EPI News

As good as it gets

Recovery the worst since WWII
A new report by EPI economists John Irons and L. Josh Bivens, released today, finds that by almost every measure, the recovery from the 2001 recession was the worst in more than 60 years. Their “Feeble Recovery” analysis found that the November 2001-to-December 2007 recovery ranks dead last compared to the other nine recoveries on six key indicators: GDP, investment, employment, compensation, wage and salary income, and the employment-to-population ratio; it ranks next to last on consumption and changes in the unemployment rate. The only indicator where the most recent recovery scored above the basement was in profits, where it ranks fourth out of 10. Typical American workers are worse off now, after the so-called recovery, than they were before the last recession started. The report was prompted by a series of negative jobs reports, two quarters of barely positive GDP, and other indicators that allowed Irons and Bivens to confidently declare that a recession has indeed begun.

When slightly positive is as bad as negative
EPI’s take on the latest GDP numbers, released Wednesday morning by the Commerce Department, was that the miniscule 0.6% growth reported is not nearly enough to prevent rising unemployment. Economist L. Josh Bivens noted in an early response that “There’s nothing magical about staying above zero. In fact, annual growth of less than 2.5% is a recipe for rising unemployment. We’re already seeing this in three consecutive months of job loss, and considering the GDP numbers released this morning, we’ll surely see more in the coming months.”

Build! Build! Build!
With a preacher’s zeal, Pennsylvania Gov. Edward Rendell called for a “massive spending program” to maintain, repair, and expand the nation’s infrastructure, including roads, bridges, rail lines, ports, and water and sewer systems, at a standing-room-only EPI Agenda for Shared Prosperity forum on infrastructure. Rendell, the keynote speaker, recently teamed up with California Gov. Arnold Schwarzenegger and New York City Mayor Michael Bloomberg to create greater awareness through a new group called Building America’s Future. Rendell said the nation has been putting off needed investments for too long, and it is beginning to pay an economic price for it. “We are a few years away from total devastation and total crumbling, and we just sort of bump along without doing much about it,” he said. Rendell said there is growing support in Congress for establishing an infrastructure bank or a capital improvement fund that would facilitate such projects, although such efforts have failed for decades. Speakers, including Congressman Earl Blumenauer, Mary Filardo, Mark Lloyd, and EPI Research and Policy Director John Irons later addressed a variety of needs, such as greater investment in schools and for a nationwide broadband network. A recurring theme was that infrastructure investment also creates good jobs, which would help soften the recession. More information on the event (including audio and video) and copies of related EPI Briefing Papers on schools and overall infrastructure investment are available online.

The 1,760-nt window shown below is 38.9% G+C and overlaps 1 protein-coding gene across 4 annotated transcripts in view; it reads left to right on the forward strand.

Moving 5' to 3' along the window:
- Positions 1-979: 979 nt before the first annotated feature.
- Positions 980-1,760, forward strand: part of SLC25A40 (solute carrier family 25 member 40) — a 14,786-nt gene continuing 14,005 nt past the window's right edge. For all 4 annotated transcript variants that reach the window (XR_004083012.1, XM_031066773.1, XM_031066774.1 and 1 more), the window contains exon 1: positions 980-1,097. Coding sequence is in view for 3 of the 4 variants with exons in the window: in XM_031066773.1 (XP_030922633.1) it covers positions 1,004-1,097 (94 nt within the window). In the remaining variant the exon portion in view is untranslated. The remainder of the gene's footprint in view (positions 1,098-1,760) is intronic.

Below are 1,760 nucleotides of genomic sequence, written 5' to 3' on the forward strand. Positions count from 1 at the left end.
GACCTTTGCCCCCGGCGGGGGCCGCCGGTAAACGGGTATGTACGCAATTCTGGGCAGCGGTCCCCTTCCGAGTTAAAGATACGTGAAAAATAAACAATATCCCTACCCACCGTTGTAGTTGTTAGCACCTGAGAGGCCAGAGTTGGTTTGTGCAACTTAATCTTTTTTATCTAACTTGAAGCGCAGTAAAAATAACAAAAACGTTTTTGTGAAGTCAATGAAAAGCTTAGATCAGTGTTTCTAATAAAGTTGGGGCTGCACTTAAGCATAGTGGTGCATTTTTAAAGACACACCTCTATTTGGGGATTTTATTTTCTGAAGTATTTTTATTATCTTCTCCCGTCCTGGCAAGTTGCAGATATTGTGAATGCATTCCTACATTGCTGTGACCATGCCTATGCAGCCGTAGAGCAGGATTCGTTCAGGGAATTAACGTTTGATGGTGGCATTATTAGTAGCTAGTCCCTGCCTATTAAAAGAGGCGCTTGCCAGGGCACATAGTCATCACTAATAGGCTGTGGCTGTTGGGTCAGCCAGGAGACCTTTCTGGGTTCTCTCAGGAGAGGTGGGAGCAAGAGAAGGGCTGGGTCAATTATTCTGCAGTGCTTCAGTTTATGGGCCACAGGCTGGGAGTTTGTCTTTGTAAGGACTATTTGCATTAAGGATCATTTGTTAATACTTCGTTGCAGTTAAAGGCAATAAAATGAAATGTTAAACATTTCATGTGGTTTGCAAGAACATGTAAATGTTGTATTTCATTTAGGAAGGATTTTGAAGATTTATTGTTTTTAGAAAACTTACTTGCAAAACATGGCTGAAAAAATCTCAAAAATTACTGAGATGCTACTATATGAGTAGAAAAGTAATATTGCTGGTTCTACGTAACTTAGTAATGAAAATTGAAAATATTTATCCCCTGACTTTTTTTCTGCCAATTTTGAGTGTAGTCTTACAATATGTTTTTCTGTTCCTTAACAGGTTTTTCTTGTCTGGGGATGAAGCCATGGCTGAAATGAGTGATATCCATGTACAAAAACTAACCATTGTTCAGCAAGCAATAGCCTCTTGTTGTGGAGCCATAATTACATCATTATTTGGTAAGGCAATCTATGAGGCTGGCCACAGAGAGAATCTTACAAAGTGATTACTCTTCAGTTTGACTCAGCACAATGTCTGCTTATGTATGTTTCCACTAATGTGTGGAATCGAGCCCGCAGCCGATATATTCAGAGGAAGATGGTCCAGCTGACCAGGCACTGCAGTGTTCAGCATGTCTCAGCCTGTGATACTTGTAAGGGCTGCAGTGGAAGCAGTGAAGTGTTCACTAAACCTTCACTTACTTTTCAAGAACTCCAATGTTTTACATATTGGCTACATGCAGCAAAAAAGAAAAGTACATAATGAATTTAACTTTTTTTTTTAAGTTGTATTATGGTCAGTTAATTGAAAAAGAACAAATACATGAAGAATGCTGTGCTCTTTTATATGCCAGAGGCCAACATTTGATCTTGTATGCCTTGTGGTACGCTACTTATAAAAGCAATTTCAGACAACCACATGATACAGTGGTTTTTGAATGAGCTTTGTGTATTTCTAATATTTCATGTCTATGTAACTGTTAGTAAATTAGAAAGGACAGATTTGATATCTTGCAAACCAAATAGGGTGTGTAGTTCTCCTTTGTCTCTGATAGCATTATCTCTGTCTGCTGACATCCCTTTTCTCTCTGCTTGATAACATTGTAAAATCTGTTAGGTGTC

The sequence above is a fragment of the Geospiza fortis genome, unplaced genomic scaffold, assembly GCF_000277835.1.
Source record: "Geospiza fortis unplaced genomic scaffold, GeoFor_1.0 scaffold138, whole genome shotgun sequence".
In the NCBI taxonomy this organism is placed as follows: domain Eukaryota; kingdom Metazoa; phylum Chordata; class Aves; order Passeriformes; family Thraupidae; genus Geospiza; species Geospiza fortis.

The drive for economic equality is stuck in neutral
Income inequality between whites and blacks is often used to compare outcomes, but the gap in wealth, or net worth, actually serves as a better–and more alarming–indicator. Contrary to conventional wisdom, the wealth gap has not improved in recent years: In 2004, when home equity is subtracted, blacks held less than 1% of the $36,100 net-worth held by whites. EPI’s Outreach Coordinator Christian Dorsey pondered the wealth gap in this week’s Economic Snapshot.

More on the teaching penalty
Lawrence Mishel, Sylvia Allegretto, and Sean Corcoran, authors of a newly released EPI book on the relatively low wages paid to teachers, wondered why the point doesn’t get more attention in discussions of improving teacher quality in this week’s op-ed in Education Week.

Book talk with Arianna Huffington and Jared Bernstein
Pundit and cultural phenomenon Arianna Huffington joins EPI’s own Jared Bernstein at EPI at 4 p.m. Monday, May 5. Both will discuss newly released books: Huffington’s Right is Wrong: How the Lunatic Fringe Has Hijacked America, Shredded the Constitution, and Made Us All Less Safe (and What You Need to Know to End the Madness) and Bernstein’s Crunch: Why Do I Feel So Squeezed? (And Other Unsolved Economic Mysteries). Find more information and reserve a seat.